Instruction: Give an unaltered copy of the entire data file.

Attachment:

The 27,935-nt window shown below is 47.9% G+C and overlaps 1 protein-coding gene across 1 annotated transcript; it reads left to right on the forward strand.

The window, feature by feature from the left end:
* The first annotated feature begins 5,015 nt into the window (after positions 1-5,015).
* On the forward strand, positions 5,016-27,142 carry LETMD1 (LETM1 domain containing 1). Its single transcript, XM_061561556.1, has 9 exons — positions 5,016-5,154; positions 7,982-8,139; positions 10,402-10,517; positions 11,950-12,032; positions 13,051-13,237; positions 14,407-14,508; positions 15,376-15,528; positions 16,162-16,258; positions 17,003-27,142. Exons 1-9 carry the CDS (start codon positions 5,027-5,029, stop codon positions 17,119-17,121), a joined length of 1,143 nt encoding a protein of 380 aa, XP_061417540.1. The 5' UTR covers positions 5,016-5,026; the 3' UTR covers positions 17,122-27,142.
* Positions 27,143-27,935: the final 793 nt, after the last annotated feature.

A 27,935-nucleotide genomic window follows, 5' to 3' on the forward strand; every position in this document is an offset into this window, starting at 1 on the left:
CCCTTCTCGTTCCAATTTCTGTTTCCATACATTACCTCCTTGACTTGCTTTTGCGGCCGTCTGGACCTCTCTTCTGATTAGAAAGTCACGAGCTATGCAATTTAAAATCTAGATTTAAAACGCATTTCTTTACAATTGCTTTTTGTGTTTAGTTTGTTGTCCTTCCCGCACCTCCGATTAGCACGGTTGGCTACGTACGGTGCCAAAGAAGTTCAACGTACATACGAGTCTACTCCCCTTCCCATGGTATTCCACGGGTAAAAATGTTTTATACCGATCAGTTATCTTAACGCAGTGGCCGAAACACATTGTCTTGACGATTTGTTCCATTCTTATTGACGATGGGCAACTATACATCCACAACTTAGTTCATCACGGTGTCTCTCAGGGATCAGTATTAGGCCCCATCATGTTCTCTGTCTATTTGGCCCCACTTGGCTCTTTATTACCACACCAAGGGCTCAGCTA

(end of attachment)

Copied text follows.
The 27,935-nt window shown below is 47.9% G+C and overlaps 1 protein-coding gene across 1 annotated transcript; it reads left to right on the forward strand.

The window, feature by feature from the left end:
* The first annotated feature begins 5,015 nt into the window (after positions 1-5,015).
* On the forward strand, positions 5,016-27,142 carry LETMD1 (LETM1 domain containing 1). Its single transcript, XM_061561556.1, has 9 exons — positions 5,016-5,154; positions 7,982-8,139; positions 10,402-10,517; positions 11,950-12,032; positions 13,051-13,237; positions 14,407-14,508; positions 15,376-15,528; positions 16,162-16,258; positions 17,003-27,142. Exons 1-9 carry the CDS (start codon positions 5,027-5,029, stop codon positions 17,119-17,121), a joined length of 1,143 nt encoding a protein of 380 aa, XP_061417540.1. The 5' UTR covers positions 5,016-5,026; the 3' UTR covers positions 17,122-27,142.
* Positions 27,143-27,935: the final 793 nt, after the last annotated feature.

A 27,935-nucleotide genomic window follows, 5' to 3' on the forward strand; every position in this document is an offset into this window, starting at 1 on the left:
CCCTTCTCGTTCCAATTTCTGTTTCCATACATTACCTCCTTGACTTGCTTTTGCGGCCGTCTGGACCTCTCTTCTGATTAGAAAGTCACGAGCTATGCAATTTAAAATCTAGATTTAAAACGCATTTCTTTACAATTGCTTTTTGTGTTTAGTTTGTTGTCCTTCCCGCACCTCCGATTAGCACGGTTGGCTACGTACGGTGCCAAAGAAGTTCAACGTACATACGAGTCTACTCCCCTTCCCATGGTATTCCACGGGTAAAAATGTTTTATACCGATCAGTTATCTTAACGCAGTGGCCGAAACACATTGTCTTGACGATTTGTTCCATTCTTATTGACGATGGGCAACTATACATCCACAACTTAGTTCATCACGGTGTCTCTCAGGGATCAGTATTAGGCCCCATCATGTTCTCTGTCTATTTGGCCCCACTTGGCTCTTTATTACCACACCAAGGGCTCAGCTA